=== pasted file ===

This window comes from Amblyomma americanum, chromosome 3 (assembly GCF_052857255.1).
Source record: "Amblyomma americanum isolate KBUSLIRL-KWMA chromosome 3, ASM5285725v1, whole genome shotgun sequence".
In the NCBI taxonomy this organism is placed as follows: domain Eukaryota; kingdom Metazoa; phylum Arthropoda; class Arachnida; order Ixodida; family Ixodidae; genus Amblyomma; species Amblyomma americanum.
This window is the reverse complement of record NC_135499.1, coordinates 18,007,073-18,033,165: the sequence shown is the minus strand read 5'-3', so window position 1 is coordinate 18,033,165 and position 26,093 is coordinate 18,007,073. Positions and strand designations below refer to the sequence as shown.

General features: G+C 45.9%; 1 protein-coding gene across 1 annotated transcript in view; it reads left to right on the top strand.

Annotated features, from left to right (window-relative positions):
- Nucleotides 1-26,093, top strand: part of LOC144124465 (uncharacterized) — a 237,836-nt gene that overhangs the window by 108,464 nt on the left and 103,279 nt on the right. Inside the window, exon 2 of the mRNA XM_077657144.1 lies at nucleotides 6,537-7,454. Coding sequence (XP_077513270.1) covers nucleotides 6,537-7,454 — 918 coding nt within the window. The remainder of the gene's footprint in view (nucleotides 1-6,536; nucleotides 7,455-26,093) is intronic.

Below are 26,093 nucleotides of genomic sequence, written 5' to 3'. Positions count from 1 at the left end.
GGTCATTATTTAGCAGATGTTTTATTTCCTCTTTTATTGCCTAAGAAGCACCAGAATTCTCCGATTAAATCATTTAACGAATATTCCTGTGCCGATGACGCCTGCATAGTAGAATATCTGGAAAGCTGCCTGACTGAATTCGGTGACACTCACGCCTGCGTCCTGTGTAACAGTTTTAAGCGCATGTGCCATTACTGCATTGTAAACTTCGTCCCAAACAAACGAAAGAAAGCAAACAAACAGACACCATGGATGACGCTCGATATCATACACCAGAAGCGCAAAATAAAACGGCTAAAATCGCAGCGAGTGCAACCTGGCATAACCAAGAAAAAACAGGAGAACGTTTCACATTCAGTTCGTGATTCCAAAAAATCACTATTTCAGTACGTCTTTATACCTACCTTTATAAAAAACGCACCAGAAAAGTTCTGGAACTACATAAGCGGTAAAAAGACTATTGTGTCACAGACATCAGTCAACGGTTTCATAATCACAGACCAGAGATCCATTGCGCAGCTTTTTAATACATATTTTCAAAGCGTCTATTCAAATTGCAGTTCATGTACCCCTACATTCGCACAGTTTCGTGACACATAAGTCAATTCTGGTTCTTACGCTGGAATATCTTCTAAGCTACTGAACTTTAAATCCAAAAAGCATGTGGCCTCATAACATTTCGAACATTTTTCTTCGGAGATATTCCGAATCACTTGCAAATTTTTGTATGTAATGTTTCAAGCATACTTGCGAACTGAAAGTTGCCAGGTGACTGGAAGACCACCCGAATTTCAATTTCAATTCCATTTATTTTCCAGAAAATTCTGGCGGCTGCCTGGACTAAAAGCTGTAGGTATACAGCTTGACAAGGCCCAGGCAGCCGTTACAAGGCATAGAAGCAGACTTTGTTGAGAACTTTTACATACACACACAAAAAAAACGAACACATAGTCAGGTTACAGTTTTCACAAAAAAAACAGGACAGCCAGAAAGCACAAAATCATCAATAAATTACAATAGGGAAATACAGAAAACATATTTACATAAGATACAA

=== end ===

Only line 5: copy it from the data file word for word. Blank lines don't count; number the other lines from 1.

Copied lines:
General features: G+C 45.9%; 1 protein-coding gene across 1 annotated transcript in view; it reads left to right on the top strand.